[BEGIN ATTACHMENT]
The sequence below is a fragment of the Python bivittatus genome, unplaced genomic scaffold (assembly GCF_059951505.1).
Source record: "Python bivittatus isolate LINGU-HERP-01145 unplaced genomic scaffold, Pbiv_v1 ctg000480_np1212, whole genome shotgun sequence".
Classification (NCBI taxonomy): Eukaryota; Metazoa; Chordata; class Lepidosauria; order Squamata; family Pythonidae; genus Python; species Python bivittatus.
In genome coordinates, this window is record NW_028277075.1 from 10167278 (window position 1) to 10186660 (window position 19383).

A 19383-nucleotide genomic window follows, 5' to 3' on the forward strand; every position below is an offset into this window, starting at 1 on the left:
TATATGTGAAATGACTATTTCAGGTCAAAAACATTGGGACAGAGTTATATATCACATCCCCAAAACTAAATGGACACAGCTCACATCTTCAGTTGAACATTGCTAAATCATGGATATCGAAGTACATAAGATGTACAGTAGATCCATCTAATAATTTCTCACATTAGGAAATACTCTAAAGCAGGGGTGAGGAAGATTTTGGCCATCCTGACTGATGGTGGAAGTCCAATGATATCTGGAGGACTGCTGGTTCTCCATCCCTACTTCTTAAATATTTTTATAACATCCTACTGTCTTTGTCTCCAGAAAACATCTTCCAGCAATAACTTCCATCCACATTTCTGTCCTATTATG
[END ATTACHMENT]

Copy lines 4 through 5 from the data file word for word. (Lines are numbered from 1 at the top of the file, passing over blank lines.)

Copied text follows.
In genome coordinates, this window is record NW_028277075.1 from 10167278 (window position 1) to 10186660 (window position 19383).

A 19383-nucleotide genomic window follows, 5' to 3' on the forward strand; every position below is an offset into this window, starting at 1 on the left: